welcome on the Forum. About the colour of the names and numbers they were green. Here under is the memories of Jean-René CHAMPION, the driver of the Sherman MORT-HOMME, who was at the origine of the green color of the numbers and names.
Laurent (Larry) Fournier
Jean René Champion driver of MORT-HOMME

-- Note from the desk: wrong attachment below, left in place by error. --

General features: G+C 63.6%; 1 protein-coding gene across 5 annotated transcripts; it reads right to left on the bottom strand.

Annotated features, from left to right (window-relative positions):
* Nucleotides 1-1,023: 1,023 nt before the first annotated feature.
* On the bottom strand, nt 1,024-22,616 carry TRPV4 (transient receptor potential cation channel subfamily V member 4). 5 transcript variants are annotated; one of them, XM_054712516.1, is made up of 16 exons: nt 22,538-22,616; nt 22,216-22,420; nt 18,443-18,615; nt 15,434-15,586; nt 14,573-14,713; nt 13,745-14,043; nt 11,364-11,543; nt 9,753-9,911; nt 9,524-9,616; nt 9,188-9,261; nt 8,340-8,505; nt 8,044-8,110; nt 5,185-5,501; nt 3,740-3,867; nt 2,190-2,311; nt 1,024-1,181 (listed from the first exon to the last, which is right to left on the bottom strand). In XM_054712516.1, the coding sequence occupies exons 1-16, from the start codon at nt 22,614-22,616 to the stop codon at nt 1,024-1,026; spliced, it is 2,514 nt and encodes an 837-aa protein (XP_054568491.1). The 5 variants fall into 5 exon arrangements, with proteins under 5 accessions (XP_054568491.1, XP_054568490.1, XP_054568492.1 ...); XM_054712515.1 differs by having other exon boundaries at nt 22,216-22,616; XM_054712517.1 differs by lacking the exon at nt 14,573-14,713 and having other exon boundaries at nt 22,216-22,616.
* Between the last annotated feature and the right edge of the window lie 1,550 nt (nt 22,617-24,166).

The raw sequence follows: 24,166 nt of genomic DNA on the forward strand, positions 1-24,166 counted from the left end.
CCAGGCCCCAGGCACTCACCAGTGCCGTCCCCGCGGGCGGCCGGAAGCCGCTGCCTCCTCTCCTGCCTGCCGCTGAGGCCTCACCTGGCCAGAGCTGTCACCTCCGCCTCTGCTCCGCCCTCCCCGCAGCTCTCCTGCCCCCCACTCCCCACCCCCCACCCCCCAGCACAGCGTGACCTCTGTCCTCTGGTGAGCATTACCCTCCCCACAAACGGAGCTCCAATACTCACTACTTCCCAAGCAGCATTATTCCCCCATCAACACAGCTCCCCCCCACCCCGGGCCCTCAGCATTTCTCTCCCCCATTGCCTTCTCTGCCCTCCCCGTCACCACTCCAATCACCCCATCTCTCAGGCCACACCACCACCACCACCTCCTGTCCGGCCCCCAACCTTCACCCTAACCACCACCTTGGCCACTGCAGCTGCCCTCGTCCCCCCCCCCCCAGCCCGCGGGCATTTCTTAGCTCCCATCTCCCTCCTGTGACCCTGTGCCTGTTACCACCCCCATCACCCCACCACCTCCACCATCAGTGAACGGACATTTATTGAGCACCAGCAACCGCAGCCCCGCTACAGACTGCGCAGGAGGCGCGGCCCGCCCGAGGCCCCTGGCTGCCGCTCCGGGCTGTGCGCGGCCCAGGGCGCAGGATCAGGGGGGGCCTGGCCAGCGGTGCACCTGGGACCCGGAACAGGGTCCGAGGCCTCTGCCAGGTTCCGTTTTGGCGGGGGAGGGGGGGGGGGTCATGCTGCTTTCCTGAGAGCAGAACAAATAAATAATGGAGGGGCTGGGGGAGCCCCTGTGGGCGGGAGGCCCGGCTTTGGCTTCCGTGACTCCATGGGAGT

My tank was baptized "Mort-Homme" and was given the number 36. Mort-Homme was the site of vicious fighting in 1916 between French and German forces. Other tanks in the company bore such famous names as Argonne, Marne, Vimy, and Douaumont, and each tank had its own identifying number. "Mort-Homme" means "dead man" in French. I don't recall that either I or any of my crew-members saw in that name an omen of possible dire things to befall us. In keeping with my reputation in the company as an "artist" I was assigned the task, by my platoon commander, of painting the names, numbers, and other required identifiers on the five tanks of the platoon. The names went on the sides of the tank body in large light khaki letters which I bordered in white and the numbers in the same color scheme on the sides of the turrets. Since my platoon, designated the 1st Platoon, was the first one to be adorned with the regulation symbols, Captain Branet, after having viewed and approved my handiwork, ordered the other platoons of the company to follow the same lettering and color scheme. Needless to say I found myself involved in far more "signpainting" than I would have preferred. Our main job, however, was not to adorn and decorate but to become intimately knowledgeable about our equipment and to learn how to operate it in conjunction with other elements of the company, of the regiment, and of the division. We threw ourselves into that task with enthusiasm.